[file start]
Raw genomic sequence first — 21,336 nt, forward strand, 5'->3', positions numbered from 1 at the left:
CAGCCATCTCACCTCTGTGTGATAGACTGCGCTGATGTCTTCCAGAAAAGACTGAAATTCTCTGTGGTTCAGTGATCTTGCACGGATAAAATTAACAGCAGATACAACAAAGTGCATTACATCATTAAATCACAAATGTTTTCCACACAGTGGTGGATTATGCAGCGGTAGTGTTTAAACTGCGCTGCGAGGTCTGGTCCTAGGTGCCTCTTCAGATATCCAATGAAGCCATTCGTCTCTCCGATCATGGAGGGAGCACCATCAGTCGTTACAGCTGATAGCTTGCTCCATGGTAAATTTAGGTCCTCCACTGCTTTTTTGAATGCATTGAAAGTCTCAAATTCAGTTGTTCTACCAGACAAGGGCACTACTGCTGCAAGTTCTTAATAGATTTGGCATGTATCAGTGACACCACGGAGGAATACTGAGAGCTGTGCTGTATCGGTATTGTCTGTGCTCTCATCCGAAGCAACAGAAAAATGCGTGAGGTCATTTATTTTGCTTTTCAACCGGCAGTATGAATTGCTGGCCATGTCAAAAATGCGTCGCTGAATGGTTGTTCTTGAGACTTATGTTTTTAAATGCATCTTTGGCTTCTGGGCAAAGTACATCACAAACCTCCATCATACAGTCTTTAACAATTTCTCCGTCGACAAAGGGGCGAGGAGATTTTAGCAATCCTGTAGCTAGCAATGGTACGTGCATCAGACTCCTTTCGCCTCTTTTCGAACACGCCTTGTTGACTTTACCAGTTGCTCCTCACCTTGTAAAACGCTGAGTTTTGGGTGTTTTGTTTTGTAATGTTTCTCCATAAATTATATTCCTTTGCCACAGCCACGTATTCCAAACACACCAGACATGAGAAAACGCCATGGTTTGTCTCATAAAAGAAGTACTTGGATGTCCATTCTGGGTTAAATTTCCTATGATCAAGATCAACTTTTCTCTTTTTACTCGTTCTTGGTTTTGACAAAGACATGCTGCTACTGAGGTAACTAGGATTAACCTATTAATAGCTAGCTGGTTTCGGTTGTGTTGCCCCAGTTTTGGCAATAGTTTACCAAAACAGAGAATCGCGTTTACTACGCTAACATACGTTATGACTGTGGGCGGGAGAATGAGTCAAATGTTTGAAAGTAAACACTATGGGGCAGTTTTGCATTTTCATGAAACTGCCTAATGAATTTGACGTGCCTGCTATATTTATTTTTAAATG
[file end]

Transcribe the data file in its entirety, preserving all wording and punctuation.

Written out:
Raw genomic sequence first — 21,336 nt, forward strand, 5'->3', positions numbered from 1 at the left:
CAGCCATCTCACCTCTGTGTGATAGACTGCGCTGATGTCTTCCAGAAAAGACTGAAATTCTCTGTGGTTCAGTGATCTTGCACGGATAAAATTAACAGCAGATACAACAAAGTGCATTACATCATTAAATCACAAATGTTTTCCACACAGTGGTGGATTATGCAGCGGTAGTGTTTAAACTGCGCTGCGAGGTCTGGTCCTAGGTGCCTCTTCAGATATCCAATGAAGCCATTCGTCTCTCCGATCATGGAGGGAGCACCATCAGTCGTTACAGCTGATAGCTTGCTCCATGGTAAATTTAGGTCCTCCACTGCTTTTTTGAATGCATTGAAAGTCTCAAATTCAGTTGTTCTACCAGACAAGGGCACTACTGCTGCAAGTTCTTAATAGATTTGGCATGTATCAGTGACACCACGGAGGAATACTGAGAGCTGTGCTGTATCGGTATTGTCTGTGCTCTCATCCGAAGCAACAGAAAAATGCGTGAGGTCATTTATTTTGCTTTTCAACCGGCAGTATGAATTGCTGGCCATGTCAAAAATGCGTCGCTGAATGGTTGTTCTTGAGACTTATGTTTTTAAATGCATCTTTGGCTTCTGGGCAAAGTACATCACAAACCTCCATCATACAGTCTTTAACAATTTCTCCGTCGACAAAGGGGCGAGGAGATTTTAGCAATCCTGTAGCTAGCAATGGTACGTGCATCAGACTCCTTTCGCCTCTTTTCGAACACGCCTTGTTGACTTTACCAGTTGCTCCTCACCTTGTAAAACGCTGAGTTTTGGGTGTTTTGTTTTGTAATGTTTCTCCATAAATTATATTCCTTTGCCACAGCCACGTATTCCAAACACACCAGACATGAGAAAACGCCATGGTTTGTCTCATAAAAGAAGTACTTGGATGTCCATTCTGGGTTAAATTTCCTATGATCAAGATCAACTTTTCTCTTTTTACTCGTTCTTGGTTTTGACAAAGACATGCTGCTACTGAGGTAACTAGGATTAACCTATTAATAGCTAGCTGGTTTCGGTTGTGTTGCCCCAGTTTTGGCAATAGTTTACCAAAACAGAGAATCGCGTTTACTACGCTAACATACGTTATGACTGTGGGCGGGAGAATGAGTCAAATGTTTGAAAGTAAACACTATGGGGCAGTTTTGCATTTTCATGAAACTGCCTAATGAATTTGACGTGCCTGCTATATTTATTTTTAAATG